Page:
People and Mountain Lions, an animal management tragedy

by Cate Moore on October 2, 2014

On September 7, a 6-year-old boy who was hiking with his family was attacked by a mountain lion.  It was about 1:00 in the afternoon, the group was on a hiking trail near a winery in Cupertino, there were a total of four adults and six children in the party, and the targeted boy was within ten feet of the group.  The mountain lion was a small, young male.

The California Department of Fish and Wildlife tracked and killed the animal on Wednesday September 10.  Subsequent DNA testing confirmed they had killed the correct animal.

This was a very bold attack – the lion snatched the child away from a large group in broad daylight near a populated region.  Mountain lions used to be wary of people, but no longer.  Why would this be?

In 1990, Proposition 117 was passed.  This proposition banned the sport hunting of mountain lions.  Today, the only permissible reason to hunt mountain lions is to remove “problem” lions who have attacked livestock or people with a depredation permit.

That was 24 years ago.  There have now been several generations of mountain lions that have no memory of being chased or harassed by people.  For the first generation, at least, the mother cats taught their kits to be wary of people.  They remembered being chased and found humans and dogs frightening.  The next generation learned their mother’s lesson, but had no personal experience to support it.  They mostly obeyed mother’s teaching, but weren’t sure why.  We are now starting to encounter lions who have only had benign encounters with people and they are looking at us differently.  These human creatures aren’t scary at all.  Now they wonder if we’re tasty.

It doesn’t matter if you’re human or animal; no one wants to work harder for their dinner than they have to.  Catching deer is hard work.  Deer know they are prey and they are always on the lookout for predators.  They are also fast and great jumpers.  People and their pets and livestock are another story.  We and our animals live protected lives and  we don’t generally view ourselves as prey.  We trust an outmoded human/animal dynamic, and have become unjustifiably complacent.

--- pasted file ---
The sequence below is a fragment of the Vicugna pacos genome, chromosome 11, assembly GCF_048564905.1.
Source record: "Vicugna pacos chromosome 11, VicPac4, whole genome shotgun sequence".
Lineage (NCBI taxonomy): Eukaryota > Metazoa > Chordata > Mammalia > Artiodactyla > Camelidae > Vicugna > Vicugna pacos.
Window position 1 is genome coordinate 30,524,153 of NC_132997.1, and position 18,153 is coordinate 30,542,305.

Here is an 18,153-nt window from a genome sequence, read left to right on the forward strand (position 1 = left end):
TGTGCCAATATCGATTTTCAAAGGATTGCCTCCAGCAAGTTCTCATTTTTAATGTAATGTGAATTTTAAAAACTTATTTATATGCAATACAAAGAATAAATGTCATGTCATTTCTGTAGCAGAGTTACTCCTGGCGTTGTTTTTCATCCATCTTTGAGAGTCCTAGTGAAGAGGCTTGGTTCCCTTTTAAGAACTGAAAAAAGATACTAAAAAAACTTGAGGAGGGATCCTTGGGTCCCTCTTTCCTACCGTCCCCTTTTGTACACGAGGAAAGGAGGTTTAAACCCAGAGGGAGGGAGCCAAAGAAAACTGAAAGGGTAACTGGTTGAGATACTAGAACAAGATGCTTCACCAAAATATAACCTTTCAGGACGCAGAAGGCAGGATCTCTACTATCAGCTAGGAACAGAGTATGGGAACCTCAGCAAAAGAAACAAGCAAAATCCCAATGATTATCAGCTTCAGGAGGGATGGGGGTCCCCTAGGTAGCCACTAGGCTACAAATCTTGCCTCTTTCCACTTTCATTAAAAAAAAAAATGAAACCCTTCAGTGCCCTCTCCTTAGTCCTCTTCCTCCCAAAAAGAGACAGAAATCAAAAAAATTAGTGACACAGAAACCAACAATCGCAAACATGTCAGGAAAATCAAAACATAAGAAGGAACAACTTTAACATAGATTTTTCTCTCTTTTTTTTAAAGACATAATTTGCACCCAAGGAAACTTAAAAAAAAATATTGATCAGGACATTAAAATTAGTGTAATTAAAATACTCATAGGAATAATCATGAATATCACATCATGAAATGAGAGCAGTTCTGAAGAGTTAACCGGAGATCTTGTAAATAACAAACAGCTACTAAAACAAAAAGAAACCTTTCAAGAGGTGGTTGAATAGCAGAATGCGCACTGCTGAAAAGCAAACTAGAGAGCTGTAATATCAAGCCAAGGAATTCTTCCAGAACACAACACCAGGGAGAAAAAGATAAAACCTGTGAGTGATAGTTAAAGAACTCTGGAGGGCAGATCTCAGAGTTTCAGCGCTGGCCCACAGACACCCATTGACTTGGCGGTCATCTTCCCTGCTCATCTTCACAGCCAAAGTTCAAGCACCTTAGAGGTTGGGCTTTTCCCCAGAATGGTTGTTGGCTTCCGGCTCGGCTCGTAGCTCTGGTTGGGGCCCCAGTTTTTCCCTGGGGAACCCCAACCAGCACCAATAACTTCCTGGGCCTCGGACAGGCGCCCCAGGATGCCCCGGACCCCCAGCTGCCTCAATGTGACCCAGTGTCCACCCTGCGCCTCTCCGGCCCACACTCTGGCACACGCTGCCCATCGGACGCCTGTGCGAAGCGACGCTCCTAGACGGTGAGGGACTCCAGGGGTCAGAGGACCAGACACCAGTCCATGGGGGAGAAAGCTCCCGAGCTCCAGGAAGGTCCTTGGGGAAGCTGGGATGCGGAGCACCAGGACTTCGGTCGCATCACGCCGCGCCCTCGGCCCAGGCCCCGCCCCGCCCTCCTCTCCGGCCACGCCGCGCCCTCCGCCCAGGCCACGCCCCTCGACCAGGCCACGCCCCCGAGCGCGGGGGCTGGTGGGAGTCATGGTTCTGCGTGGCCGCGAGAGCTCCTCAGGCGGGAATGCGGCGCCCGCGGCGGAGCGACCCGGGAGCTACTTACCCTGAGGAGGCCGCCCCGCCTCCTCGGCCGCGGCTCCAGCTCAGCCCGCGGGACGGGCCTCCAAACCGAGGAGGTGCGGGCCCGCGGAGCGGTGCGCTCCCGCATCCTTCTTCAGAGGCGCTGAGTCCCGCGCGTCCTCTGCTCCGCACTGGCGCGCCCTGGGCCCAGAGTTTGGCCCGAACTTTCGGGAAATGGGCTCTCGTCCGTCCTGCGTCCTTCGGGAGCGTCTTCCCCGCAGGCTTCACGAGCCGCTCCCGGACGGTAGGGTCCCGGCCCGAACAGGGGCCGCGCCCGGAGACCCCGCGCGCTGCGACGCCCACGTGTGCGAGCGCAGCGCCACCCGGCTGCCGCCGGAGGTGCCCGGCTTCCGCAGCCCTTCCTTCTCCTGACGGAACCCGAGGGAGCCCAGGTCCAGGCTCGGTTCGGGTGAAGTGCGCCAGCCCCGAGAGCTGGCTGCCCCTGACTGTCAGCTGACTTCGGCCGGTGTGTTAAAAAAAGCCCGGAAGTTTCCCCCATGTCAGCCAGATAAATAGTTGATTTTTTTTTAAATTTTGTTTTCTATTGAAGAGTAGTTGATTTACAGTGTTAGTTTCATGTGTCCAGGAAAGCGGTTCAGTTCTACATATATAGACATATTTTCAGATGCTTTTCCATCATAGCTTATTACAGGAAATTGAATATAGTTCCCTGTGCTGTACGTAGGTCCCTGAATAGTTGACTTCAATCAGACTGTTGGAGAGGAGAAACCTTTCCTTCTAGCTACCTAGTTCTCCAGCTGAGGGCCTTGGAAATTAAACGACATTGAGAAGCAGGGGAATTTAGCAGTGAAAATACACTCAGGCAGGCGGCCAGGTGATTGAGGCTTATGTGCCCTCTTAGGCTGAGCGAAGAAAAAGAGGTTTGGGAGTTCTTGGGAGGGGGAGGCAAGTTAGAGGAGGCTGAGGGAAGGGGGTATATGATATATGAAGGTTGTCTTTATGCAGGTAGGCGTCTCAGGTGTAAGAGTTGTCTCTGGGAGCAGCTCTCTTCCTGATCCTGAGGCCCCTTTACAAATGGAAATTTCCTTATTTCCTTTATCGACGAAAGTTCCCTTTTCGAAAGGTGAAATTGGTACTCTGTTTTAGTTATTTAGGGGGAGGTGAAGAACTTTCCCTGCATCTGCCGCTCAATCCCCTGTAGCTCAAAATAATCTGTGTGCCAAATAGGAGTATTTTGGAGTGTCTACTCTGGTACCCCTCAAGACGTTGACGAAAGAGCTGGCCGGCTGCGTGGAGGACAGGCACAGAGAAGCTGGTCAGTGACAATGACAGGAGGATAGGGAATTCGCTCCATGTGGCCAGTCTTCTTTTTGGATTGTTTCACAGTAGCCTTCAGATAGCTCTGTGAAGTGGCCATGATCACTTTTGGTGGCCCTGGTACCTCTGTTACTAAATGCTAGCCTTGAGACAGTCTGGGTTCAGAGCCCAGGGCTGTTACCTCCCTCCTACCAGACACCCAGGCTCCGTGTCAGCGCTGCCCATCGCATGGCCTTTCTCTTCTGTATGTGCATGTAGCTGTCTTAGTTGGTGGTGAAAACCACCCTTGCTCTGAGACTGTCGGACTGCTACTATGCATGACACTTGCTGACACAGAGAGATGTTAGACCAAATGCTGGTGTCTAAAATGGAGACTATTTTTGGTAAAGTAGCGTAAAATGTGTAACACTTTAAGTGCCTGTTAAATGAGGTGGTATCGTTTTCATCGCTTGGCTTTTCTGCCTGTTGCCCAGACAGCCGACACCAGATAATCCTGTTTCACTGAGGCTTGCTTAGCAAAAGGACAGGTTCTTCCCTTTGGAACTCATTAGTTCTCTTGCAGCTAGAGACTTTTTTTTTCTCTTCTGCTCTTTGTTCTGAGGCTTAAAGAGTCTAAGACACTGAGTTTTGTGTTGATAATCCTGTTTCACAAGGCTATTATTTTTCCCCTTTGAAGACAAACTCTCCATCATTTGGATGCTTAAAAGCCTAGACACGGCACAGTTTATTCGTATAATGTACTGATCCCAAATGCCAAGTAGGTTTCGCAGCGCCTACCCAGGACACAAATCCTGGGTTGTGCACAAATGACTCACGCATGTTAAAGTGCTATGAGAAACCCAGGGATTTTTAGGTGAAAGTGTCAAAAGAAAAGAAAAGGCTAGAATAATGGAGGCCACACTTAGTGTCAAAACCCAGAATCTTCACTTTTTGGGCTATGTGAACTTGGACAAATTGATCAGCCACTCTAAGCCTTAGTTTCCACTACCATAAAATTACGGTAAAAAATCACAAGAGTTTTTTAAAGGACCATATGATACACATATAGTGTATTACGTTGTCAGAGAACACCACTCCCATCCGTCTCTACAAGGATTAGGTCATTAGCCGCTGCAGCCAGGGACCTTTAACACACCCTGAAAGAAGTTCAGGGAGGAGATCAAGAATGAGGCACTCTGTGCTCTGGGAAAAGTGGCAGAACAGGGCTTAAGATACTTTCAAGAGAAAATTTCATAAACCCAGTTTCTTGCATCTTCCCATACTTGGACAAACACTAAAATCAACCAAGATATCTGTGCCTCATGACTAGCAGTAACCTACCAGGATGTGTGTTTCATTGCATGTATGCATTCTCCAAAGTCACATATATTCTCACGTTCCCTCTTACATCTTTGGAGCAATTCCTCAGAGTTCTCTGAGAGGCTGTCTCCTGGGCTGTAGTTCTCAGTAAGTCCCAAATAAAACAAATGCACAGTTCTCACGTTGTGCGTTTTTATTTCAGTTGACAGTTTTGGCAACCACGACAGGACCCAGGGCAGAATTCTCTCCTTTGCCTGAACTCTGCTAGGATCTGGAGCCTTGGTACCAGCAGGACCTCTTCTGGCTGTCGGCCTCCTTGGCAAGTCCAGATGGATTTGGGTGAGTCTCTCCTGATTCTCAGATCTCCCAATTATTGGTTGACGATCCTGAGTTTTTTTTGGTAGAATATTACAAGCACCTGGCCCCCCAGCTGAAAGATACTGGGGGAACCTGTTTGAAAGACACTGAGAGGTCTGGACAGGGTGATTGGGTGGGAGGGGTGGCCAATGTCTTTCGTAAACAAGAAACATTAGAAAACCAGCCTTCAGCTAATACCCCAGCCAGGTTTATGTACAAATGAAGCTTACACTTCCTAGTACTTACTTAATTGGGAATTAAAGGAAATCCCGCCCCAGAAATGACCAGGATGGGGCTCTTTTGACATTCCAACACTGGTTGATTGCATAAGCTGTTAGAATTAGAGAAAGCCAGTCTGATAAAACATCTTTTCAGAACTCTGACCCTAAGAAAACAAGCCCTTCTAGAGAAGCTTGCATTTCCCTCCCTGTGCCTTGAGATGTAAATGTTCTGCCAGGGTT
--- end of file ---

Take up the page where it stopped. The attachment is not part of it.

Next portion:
If we want to maintain our status as the biggest, baddest creature in the landscape, we need to start walking the walk.  Predators will always seek out the easiest meal available and we need to convince them that isn’t us.  Better yet, we need to convince them that we think mountain lion is a fine thing for dinner.

Nothing teaches like hard personal experience.  This means we need to resume harassing mountain lions.  They need to be chased, they need to be frightened and they need to have painful experiences every time they approach human territory.  It doesn’t necessarily need to be fatal; a haunch-full of rock salt from a shotgun could be painful enough to make them reconsider approaching human territory.

What we cannot do is continue our no-touch policy.  Unless, of course, we want to become prey.

 

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